How to make sure your native plants take root

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Winter is the ideal time for planting native plants, as the cold temperatures and rainfall help trees and shrubs get a chance to settle in before the dry heat of summer. But, young, fresh seedlings are like a lolly scramble for rabbits, hares and possums. So, what can you do to protect your plants?

Volunteers planting native trees on a hillside
Kaimahi for Nature Whakaraupō volunteers planting native trees. Image credit: Supplied

Mind your Ps

Let Kaimahi for Nature Whakaraupō, a restoration project in Lyttelton Harbour, show you how to protect your precious plants.

To plan and prepare the sites they work on, project coordinator Anna Colombus says they ecosource their seeds. This means they only plant trees, shrubs and grasses native to the area. 

“You know the plants are adapted to the local conditions, which gives them the best chance in life,” she says. “The strongest seed will produce the strongest trees.” 

The Kaimahi project operates two field teams at Rāpaki and Living Springs. Living Springs is lucky to have some giants on their property – there’s an 800-year-old kahikatea and some equally ancient tōtara that produce great seed.

To protect the waterways and planting sites, they’ve built 8 km of new fences. 

The bare hills around Lyttleton Harbour
The bare Whakaraupō hills. Image credit: Supplied

“Livestock will not only browse the new seedlings, but they can make the land more prone to slipping or erosion,” Anna says. Fencing allows plants to take root and stabilise the steep hillsides, stopping sedimentation problems downstream.

Livestock aren’t alone in their love of fresh seedlings – goats, deer, pigs, possums, hares and rabbits all love to chow down on the plants too. 

“The big thing for us,” Anna says, “is to protect the plants from grazing for those first couple of years until they can get properly established.” 

Rabbits and hares are a particular problem because they love the open fields where the plantings are happening. Anna says that hares and rabbits don’t like forests and will strategically nip back the plants so the trees can’t get established. 

To thwart the hares, they protect young seedlings with guards made from cardboard. The guards are tough enough to stop the browsers, but they’re compostable at the end of their use.

Traps for the future

Two people wlaking with wooden trap tunnels strapped to their backs
Trapping in Whakaraupō helps protect native wildlife and plants. Image credit: Supplied

Restoration planting also needs to be supported by trapping – not just to stop the plants from being nibbled to death but to safeguard the future of the forest. The end goal is a humming ecosystem full of all the native bird, lizard and bug species that once thrived in Whakaraupō.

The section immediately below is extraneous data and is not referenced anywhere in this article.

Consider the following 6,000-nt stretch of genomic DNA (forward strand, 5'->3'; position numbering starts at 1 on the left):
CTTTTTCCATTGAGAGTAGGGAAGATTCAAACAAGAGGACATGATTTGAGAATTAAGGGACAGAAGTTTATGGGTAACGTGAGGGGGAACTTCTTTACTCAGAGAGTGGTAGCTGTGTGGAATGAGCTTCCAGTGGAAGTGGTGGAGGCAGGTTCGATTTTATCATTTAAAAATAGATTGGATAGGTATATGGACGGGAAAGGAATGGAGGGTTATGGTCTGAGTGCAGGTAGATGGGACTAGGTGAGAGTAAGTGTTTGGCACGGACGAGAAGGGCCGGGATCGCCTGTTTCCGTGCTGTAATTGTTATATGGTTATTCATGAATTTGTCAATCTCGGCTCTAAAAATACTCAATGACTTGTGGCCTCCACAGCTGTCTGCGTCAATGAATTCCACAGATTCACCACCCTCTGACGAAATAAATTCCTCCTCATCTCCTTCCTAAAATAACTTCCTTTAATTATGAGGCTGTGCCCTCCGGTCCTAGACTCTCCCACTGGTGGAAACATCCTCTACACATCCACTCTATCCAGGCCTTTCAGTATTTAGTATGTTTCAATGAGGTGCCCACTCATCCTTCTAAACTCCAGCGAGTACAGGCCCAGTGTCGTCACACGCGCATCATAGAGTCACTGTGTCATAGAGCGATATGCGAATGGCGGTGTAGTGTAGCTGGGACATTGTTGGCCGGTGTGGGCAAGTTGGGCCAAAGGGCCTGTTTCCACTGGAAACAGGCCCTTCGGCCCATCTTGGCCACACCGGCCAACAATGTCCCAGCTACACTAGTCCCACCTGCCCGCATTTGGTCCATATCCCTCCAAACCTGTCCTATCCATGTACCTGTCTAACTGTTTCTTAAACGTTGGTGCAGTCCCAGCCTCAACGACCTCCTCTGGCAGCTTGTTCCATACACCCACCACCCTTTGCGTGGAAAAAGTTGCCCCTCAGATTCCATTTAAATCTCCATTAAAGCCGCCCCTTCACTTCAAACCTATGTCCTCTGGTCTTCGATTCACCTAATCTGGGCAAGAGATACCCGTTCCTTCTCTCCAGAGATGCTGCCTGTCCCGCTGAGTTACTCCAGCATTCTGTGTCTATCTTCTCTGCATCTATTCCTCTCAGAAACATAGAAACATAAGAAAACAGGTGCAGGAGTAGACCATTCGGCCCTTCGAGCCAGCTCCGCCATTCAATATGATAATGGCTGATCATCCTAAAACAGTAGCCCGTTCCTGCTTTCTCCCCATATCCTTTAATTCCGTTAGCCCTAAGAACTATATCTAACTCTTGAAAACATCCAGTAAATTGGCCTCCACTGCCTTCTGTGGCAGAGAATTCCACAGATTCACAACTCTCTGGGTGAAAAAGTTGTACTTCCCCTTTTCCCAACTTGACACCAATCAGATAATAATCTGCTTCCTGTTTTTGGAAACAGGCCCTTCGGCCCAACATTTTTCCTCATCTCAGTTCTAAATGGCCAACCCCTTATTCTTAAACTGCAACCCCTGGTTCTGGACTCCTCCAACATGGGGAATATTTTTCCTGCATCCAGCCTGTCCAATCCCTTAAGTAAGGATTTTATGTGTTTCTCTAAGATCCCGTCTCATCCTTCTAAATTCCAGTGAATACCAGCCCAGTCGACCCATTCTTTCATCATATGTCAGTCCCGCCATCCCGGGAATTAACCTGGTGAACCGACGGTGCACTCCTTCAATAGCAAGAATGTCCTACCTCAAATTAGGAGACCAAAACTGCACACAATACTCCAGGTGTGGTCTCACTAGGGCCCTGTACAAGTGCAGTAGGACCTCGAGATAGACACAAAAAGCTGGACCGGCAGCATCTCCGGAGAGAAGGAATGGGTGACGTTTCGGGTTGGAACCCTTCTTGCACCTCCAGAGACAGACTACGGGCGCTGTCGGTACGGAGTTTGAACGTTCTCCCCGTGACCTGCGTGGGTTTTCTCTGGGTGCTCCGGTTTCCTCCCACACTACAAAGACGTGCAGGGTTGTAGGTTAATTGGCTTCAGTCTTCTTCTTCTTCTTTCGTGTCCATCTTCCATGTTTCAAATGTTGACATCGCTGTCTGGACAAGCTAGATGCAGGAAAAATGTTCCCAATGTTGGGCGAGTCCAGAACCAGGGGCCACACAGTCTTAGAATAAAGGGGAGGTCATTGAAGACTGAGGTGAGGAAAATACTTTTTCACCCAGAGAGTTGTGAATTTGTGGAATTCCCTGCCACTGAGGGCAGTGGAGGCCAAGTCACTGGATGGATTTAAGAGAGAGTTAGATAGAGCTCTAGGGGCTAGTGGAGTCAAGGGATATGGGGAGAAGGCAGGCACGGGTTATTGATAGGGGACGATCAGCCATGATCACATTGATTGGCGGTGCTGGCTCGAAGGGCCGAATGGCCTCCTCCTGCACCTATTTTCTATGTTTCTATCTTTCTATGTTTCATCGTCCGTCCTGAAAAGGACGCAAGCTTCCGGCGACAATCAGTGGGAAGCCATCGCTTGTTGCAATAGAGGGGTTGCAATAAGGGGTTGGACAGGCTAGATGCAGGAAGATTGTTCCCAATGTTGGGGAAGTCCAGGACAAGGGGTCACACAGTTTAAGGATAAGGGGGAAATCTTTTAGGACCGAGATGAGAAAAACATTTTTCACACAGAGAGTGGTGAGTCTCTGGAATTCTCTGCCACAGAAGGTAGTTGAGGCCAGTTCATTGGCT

“We’re planting for the future,” Anna says, “and setting up robust trapping networks now will make the ecosystem more attractive to returning species.”

The Kaimahi crew has set up an extensive trapping network. Team leader Grant Whitehead says they now have traps and monitoring in place in all of Livings Springs’ main valleys, controlling more than 300 hectares for possums, rats, mustelids and feral cats.

As well as all the traps and lures, “we’ve got cameras all over the show,” he says. 

“They give great intel and show us where the hotspots are.” 

Unless your restoration project is an island, it will have shared boundaries with neighbouring properties. To protect the gains they’ve made, Grant says they work closely with local landowners. 

“Collaboration is key if you want to keep on top of reinvasions,” he says. 

They work with the local council, the Summit Road Society and private landowners to ensure they stay on top of border breaches.

Healing the harbour

Since 2021, Kaimahi for Nature Whakaraupō has been hard at work restoring Whakaraupō Lyttelton Harbour. The project is a partnership between Te Hapū o Ngāti Wheke, Living Springs and Conservation Volunteers New Zealand (CVNZ) and is funded by the Department of Conservation (DOC). Led by Ngāti Wheke, mātauranga Māori guides the kaupapa, and the project’s long-term vision is to restore mahinga kai in the harbour.

The Kaimahi project operates two field teams at Rāpaki and Living Springs. They head out in all weather and spend their days planting native trees, shrubs and grasses, running traplines and monitoring for introduced predators.

Kaimahi for Nature Whakaraupō crew
The Kaimahi for Nature Whakaraupō crew. Image credit: Supplied

They also help with fencing, weeding and track maintenance. Over the last two winters, the teams have planted more than 40,000 native seedlings, built and maintained more than 11 km of fencing, and trapped more than 2500 possums, rats and mustelids.

Keen to lend a hand?

This whakataukī inspires the Kaimahi for Nature Whakaraupō project – he rau ringa e oti ai (many hands make light work). The current funding runs out in 2024, but the team are exploring ways to keep the project running. 

They’re especially keen to hear from locals who might like to volunteer with trapping, planting and building tracks at Living Springs. If this sounds like you, contact [email protected].